The coastal fisheries in Nigeria provide more than 70% of the protein intake of the nation and if these fisheries were lost or degraded, the impacts on people’s diets and potentially their health would be enormous. Despite the advantages of relatively well defined customary rights to marine resources and the continued influence of traditional institutions on small-scale fisheries management, managing the pressures on coastal reef fisheries is a challenge for local riverine communities. There are relatively few tools and traditions to reconcile the limited capacity of aquatic resources with the rapidly increasing demands made on them. Over the last two decades, various forms of community based management and conservation targets have been implemented in Nigeria with varying degrees of success. Also, a lot of factors including climate change, pollution occasioned from oil spillage has damage the aquatic habitat thereby limiting fisheries activities in the fisheries dependent communities. However, this study seeks to examine ways to improve resilience and adaptive capacity of fisheries dependent communities in Nigeria.
1.3 OBJECTIVES OF THE STUDY
The following are the objectives of this study:
1. To examine ways to improve resilience of fisheries dependent communities in Nigeria.
2. To examine ways to improve adaptive capacity of fisheries dependent communities in Nigeria.
3. To identify the factors threatening the sustainability of livelihood in fisheries dependent communities in Nigeria.
1.4 RESEARCH QUESTIONS
1. What are the ways to improve resilience of fisheries dependent communities in Nigeria?
2. What are the ways to improve adaptive capacity of fisheries dependent communities in Nigeria?
3. What are the factors threatening the sustainability of livelihood in fisheries dependent communities in Nigeria?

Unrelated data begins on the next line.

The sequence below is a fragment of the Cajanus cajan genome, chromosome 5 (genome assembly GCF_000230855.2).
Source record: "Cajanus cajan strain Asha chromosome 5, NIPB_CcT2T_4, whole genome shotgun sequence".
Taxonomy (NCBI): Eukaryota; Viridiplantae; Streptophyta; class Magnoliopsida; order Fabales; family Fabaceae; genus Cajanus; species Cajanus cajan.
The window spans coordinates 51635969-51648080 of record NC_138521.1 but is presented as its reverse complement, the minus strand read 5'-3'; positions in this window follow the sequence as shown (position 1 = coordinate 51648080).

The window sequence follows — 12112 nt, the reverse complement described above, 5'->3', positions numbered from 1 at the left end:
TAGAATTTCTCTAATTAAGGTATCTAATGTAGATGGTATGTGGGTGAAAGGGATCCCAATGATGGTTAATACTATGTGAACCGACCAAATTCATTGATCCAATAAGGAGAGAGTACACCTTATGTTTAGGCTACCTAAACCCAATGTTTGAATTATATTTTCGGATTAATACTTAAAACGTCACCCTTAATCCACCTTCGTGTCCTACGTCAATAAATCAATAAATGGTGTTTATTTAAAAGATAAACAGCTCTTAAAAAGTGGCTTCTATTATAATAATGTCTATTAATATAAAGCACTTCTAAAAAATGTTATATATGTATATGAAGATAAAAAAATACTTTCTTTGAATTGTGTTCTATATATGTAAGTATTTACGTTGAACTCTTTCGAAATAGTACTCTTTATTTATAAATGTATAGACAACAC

1.5 SIGNIFICANCE OF THE STUDY
The following are the significance of this study:
1. The outcome of this study will educate the individuals living in the fisheries dependent communities on the ways to improve resilience and adaptive capacity and they will have more knowledge about factors threatening their survival.
2. This research will be a contribution to the body of literature in the area of the effect of personality trait on student’s academic performance, thereby constituting the empirical literature for future research in the subject area
1.6 SCOPE/LIMITATIONS OF THE STUDY
This study will cover the factors threatening the survival of individual living in fisheries dependent communities in Nigeria and how to improve their resilience and adaptive capacity.
LIMITATION OF STUDY
Financial constraint- Insufficient fund tends to impede the efficiency of the researcher in sourcing for the relevant materials, literature or information and in the process of data collection (internet, questionnaire and interview).
Time constraint- The researcher will simultaneously engage in this study with other academic work. This consequently will cut down on the time devoted for the research work.
Andrew, N., Béné, C., Hall, S.J., Allison, E.H., Heck, S. and Ratner, B.D. (2007). Diagnosis and management of small-scale fisheries in developing countries. Fish and Fisheries 8: 227-240.
Boso, D., Bennett, G., Paul, C., Hilly, Z., Schwarz, A. (2011). Livelihoods and Resilience Analysis in Toumoa, Western Province, Solomon Islands. WorldFish Center Unpublished Report. ACIAR, project FIS/2007/116. Brokovich, E. and
Schwarz, A. (2011) Building social and ecological resilience to climate change in Roviana, Solomon Islands: PASAP country activity for the Solomon Islands Unpublished Project Report to Univeristy of Queensland: Climate Change trends and predictions in Solomon Islands.
Cohen, P (2011) Social networks to support learning for improved governance of coastal ecosystems in Solomon Islands. CRISP/SPC/CoE-CRS -JCU, Noumea, 34pp.
Pomeroy, R.S., Parks, J.E. and Watson, L.M. (2004). How is your MPA doing? A guidebook of natural and social indicators for evaluating marine protected areas management effectiveness. IUCN, Gland, Switzerland and Cambridge, UK. xvi + 216 pp.